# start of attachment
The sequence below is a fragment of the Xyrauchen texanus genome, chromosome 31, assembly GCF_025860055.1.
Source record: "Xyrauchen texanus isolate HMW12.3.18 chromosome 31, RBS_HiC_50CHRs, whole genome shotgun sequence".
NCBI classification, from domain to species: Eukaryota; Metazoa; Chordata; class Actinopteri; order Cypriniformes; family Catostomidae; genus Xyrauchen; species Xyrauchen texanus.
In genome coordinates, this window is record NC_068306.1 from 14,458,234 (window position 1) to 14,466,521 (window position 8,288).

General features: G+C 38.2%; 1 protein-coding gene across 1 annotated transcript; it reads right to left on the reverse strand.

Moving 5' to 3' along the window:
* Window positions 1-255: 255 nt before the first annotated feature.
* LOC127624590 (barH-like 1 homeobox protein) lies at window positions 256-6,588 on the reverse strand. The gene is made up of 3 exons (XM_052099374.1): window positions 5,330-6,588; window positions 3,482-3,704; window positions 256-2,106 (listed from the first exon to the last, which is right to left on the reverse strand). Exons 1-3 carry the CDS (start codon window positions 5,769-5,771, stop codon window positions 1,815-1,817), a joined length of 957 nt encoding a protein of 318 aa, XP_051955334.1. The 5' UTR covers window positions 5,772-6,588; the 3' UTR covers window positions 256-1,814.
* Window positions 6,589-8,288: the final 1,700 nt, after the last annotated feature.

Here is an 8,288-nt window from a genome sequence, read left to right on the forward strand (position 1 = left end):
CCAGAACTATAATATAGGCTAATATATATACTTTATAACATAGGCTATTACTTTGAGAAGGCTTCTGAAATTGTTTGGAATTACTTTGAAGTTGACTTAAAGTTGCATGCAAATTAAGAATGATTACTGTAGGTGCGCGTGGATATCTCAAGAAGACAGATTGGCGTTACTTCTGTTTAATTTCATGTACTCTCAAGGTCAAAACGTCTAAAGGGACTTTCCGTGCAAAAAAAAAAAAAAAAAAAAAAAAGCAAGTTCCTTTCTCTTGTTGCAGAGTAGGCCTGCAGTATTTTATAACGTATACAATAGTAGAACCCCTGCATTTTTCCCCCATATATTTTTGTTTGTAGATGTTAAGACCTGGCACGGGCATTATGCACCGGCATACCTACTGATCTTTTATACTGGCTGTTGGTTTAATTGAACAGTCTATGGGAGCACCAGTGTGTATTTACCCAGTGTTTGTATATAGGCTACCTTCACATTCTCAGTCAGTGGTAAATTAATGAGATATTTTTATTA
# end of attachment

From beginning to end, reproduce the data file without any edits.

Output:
The sequence below is a fragment of the Xyrauchen texanus genome, chromosome 31, assembly GCF_025860055.1.
Source record: "Xyrauchen texanus isolate HMW12.3.18 chromosome 31, RBS_HiC_50CHRs, whole genome shotgun sequence".
NCBI classification, from domain to species: Eukaryota; Metazoa; Chordata; class Actinopteri; order Cypriniformes; family Catostomidae; genus Xyrauchen; species Xyrauchen texanus.
In genome coordinates, this window is record NC_068306.1 from 14,458,234 (window position 1) to 14,466,521 (window position 8,288).

General features: G+C 38.2%; 1 protein-coding gene across 1 annotated transcript; it reads right to left on the reverse strand.

Moving 5' to 3' along the window:
* Window positions 1-255: 255 nt before the first annotated feature.
* LOC127624590 (barH-like 1 homeobox protein) lies at window positions 256-6,588 on the reverse strand. The gene is made up of 3 exons (XM_052099374.1): window positions 5,330-6,588; window positions 3,482-3,704; window positions 256-2,106 (listed from the first exon to the last, which is right to left on the reverse strand). Exons 1-3 carry the CDS (start codon window positions 5,769-5,771, stop codon window positions 1,815-1,817), a joined length of 957 nt encoding a protein of 318 aa, XP_051955334.1. The 5' UTR covers window positions 5,772-6,588; the 3' UTR covers window positions 256-1,814.
* Window positions 6,589-8,288: the final 1,700 nt, after the last annotated feature.

Here is an 8,288-nt window from a genome sequence, read left to right on the forward strand (position 1 = left end):
CCAGAACTATAATATAGGCTAATATATATACTTTATAACATAGGCTATTACTTTGAGAAGGCTTCTGAAATTGTTTGGAATTACTTTGAAGTTGACTTAAAGTTGCATGCAAATTAAGAATGATTACTGTAGGTGCGCGTGGATATCTCAAGAAGACAGATTGGCGTTACTTCTGTTTAATTTCATGTACTCTCAAGGTCAAAACGTCTAAAGGGACTTTCCGTGCAAAAAAAAAAAAAAAAAAAAAAAAGCAAGTTCCTTTCTCTTGTTGCAGAGTAGGCCTGCAGTATTTTATAACGTATACAATAGTAGAACCCCTGCATTTTTCCCCCATATATTTTTGTTTGTAGATGTTAAGACCTGGCACGGGCATTATGCACCGGCATACCTACTGATCTTTTATACTGGCTGTTGGTTTAATTGAACAGTCTATGGGAGCACCAGTGTGTATTTACCCAGTGTTTGTATATAGGCTACCTTCACATTCTCAGTCAGTGGTAAATTAATGAGATATTTTTATTA